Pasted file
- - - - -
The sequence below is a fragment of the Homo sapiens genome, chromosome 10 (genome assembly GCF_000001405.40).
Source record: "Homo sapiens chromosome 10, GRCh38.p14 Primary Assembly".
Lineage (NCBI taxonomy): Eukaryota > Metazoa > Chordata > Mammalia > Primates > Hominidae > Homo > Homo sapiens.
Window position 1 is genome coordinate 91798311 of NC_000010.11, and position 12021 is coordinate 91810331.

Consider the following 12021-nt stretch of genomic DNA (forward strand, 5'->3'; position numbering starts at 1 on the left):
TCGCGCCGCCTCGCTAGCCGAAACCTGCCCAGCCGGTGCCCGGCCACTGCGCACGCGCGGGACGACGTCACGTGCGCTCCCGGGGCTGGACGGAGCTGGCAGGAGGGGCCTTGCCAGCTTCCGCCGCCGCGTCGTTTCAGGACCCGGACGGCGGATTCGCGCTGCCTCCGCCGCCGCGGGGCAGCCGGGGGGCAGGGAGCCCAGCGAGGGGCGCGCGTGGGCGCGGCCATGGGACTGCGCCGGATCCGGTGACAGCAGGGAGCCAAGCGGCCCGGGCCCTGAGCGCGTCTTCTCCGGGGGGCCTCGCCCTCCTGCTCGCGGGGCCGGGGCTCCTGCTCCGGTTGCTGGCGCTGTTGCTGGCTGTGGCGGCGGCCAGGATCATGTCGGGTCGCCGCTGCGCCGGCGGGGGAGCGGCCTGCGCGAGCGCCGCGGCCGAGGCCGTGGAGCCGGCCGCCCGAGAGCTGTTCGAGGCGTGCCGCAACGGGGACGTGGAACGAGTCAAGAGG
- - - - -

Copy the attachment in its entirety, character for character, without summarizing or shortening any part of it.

The sequence below is a fragment of the Homo sapiens genome, chromosome 10 (genome assembly GCF_000001405.40).
Source record: "Homo sapiens chromosome 10, GRCh38.p14 Primary Assembly".
Lineage (NCBI taxonomy): Eukaryota > Metazoa > Chordata > Mammalia > Primates > Hominidae > Homo > Homo sapiens.
Window position 1 is genome coordinate 91798311 of NC_000010.11, and position 12021 is coordinate 91810331.

Consider the following 12021-nt stretch of genomic DNA (forward strand, 5'->3'; position numbering starts at 1 on the left):
TCGCGCCGCCTCGCTAGCCGAAACCTGCCCAGCCGGTGCCCGGCCACTGCGCACGCGCGGGACGACGTCACGTGCGCTCCCGGGGCTGGACGGAGCTGGCAGGAGGGGCCTTGCCAGCTTCCGCCGCCGCGTCGTTTCAGGACCCGGACGGCGGATTCGCGCTGCCTCCGCCGCCGCGGGGCAGCCGGGGGGCAGGGAGCCCAGCGAGGGGCGCGCGTGGGCGCGGCCATGGGACTGCGCCGGATCCGGTGACAGCAGGGAGCCAAGCGGCCCGGGCCCTGAGCGCGTCTTCTCCGGGGGGCCTCGCCCTCCTGCTCGCGGGGCCGGGGCTCCTGCTCCGGTTGCTGGCGCTGTTGCTGGCTGTGGCGGCGGCCAGGATCATGTCGGGTCGCCGCTGCGCCGGCGGGGGAGCGGCCTGCGCGAGCGCCGCGGCCGAGGCCGTGGAGCCGGCCGCCCGAGAGCTGTTCGAGGCGTGCCGCAACGGGGACGTGGAACGAGTCAAGAGG